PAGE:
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http://ssrn.com/abstract=2192346
 
 

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The Presumption of Punishment


Shima Baradaran


University of Utah - S.J. Quinney College of Law

December 21, 2012

Criminal Law & Philosophy, Forthcoming

Abstract:     
The presumption of innocence undergirds the American criminal justice system. It is so fundamental that it is derived from the concepts of due process and the importance of a fair trial. An informed historical understanding of the interaction between the presumption of innocence and key tenets of due process can help clarify the meaning and application of the presumption of innocence in the modern day. Due Process, as developed throughout English and U.S. Colonial history leading up to the formation of the U.S. Constitution, has two important implications. First, due process provides a general guarantee of liberty against punishment or imprisonment without a fair trial. Second, due process requires that a jury, as opposed to a judge, determine the factual guilt of a defendant at trial. These two key tenets were historically fundamental to due process and should guide how the presumption of innocence impacts various stages of trial, including pretrial detention decisions and sentencing. Returning to a historical understanding of due process requires that judges not determine facts or punish individuals before a trial has occurred.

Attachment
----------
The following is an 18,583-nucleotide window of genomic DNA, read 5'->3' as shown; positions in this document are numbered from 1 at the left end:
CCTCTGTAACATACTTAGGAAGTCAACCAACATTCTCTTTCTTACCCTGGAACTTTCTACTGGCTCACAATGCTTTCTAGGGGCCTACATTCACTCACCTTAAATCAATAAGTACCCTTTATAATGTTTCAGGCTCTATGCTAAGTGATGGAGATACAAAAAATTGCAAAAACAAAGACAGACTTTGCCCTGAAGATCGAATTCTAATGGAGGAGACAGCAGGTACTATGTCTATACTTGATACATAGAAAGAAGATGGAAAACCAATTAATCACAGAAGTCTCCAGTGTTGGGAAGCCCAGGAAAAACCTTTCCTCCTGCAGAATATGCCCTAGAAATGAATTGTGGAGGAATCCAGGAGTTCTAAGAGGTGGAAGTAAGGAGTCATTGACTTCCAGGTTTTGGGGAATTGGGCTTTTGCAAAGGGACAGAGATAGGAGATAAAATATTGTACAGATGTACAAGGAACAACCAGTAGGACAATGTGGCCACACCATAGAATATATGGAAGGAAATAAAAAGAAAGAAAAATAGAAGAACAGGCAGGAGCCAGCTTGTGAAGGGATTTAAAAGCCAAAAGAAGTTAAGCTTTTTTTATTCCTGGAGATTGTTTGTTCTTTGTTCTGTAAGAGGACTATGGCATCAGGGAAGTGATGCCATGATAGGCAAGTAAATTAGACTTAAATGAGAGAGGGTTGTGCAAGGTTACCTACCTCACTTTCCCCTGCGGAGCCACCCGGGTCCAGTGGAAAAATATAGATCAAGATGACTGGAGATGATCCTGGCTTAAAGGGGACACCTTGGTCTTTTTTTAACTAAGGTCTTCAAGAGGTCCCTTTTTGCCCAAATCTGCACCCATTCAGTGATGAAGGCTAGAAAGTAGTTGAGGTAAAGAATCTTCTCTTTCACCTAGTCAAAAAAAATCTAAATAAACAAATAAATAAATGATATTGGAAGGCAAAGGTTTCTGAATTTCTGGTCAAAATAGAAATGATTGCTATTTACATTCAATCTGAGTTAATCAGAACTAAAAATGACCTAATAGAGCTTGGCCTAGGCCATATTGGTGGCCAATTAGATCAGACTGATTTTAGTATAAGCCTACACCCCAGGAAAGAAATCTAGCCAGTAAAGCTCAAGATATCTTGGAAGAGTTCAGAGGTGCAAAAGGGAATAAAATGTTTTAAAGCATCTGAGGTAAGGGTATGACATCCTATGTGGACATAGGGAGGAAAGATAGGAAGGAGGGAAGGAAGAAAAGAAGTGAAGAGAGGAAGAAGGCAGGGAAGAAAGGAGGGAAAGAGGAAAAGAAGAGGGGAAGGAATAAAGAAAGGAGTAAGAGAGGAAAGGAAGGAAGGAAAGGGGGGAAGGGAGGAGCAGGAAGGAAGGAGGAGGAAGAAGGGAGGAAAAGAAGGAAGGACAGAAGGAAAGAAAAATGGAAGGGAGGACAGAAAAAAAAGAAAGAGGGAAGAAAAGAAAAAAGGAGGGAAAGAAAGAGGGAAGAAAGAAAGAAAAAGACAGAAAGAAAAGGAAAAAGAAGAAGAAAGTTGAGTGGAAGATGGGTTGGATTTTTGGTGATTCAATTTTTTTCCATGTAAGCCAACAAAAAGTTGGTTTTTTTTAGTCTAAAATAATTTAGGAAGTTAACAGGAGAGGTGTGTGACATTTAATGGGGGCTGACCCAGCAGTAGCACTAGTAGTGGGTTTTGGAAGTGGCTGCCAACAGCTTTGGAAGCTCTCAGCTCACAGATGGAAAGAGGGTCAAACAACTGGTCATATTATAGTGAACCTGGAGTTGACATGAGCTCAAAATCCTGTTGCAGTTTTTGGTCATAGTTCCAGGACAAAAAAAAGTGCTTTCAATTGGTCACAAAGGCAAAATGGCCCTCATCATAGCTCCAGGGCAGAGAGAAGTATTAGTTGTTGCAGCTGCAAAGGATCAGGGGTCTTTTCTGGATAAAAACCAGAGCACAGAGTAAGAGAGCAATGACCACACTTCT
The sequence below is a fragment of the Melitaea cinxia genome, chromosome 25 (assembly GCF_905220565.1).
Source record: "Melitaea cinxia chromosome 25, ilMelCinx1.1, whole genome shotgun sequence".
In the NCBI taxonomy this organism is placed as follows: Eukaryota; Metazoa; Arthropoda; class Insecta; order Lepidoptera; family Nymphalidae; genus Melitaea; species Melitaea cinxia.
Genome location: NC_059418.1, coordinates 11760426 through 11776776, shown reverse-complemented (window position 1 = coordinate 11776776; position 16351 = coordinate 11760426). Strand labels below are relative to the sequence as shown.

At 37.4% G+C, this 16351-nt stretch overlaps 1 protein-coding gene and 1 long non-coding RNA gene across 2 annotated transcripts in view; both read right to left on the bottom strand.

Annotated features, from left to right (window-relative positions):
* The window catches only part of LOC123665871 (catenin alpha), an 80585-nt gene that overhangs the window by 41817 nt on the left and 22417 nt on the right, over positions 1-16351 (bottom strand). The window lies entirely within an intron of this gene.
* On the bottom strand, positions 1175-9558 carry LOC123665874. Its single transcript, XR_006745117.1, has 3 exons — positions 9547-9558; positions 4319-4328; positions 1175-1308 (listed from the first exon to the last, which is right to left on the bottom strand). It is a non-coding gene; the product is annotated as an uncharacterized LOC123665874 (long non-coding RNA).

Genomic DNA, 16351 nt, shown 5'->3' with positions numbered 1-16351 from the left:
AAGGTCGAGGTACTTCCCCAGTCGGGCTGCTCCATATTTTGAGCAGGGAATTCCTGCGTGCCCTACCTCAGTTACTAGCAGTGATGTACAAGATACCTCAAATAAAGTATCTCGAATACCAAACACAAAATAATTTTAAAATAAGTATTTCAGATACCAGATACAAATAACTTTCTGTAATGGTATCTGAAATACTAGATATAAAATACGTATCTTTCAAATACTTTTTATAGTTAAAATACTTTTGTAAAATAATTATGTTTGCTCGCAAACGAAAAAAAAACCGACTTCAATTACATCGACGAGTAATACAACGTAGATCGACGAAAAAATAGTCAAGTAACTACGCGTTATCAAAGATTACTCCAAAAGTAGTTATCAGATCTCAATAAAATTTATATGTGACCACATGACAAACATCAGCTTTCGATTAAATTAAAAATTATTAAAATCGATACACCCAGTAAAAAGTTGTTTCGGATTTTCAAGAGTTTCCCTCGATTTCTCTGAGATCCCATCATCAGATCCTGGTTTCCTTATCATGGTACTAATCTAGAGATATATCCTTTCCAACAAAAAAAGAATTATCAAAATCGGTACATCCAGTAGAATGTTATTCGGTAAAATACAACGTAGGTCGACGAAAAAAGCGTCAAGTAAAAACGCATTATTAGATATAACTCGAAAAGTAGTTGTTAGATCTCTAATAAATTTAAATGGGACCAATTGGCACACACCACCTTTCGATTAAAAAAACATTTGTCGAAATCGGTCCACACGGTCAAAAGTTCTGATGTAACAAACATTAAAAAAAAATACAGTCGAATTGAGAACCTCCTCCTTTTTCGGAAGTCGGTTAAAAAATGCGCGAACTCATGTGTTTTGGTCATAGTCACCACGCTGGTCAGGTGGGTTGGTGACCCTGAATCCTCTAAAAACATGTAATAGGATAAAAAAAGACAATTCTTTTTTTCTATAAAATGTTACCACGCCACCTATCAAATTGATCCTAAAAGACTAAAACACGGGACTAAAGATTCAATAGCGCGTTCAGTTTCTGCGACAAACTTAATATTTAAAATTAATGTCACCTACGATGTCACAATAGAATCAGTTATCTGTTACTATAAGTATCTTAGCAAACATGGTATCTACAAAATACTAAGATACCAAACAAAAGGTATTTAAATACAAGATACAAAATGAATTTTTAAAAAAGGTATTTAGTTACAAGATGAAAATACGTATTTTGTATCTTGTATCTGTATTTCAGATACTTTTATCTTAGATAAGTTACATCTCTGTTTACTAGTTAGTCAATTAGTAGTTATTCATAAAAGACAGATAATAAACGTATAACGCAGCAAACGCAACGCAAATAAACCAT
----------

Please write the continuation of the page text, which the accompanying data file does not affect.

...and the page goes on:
Number of Pages in PDF File: 18

Keywords: Due process, Fifth Amendment, Sixth Amendment, jury trial, presumption of innocence, sentencing, Magna Carta, detention, trial, judges, guilt, prison

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Date posted: December 22, 2012  

Suggested Citation

Baradaran, Shima, The Presumption of Punishment (December 21, 2012). Criminal Law & Philosophy, Forthcoming. Available at SSRN: http://ssrn.com/abstract=2192346

Contact Information

Shima Baradaran (Contact Author)
University of Utah - S.J. Quinney College of Law ( email )
332 S. 1400 East Front
Salt Lake City, UT 84112-0730
United States

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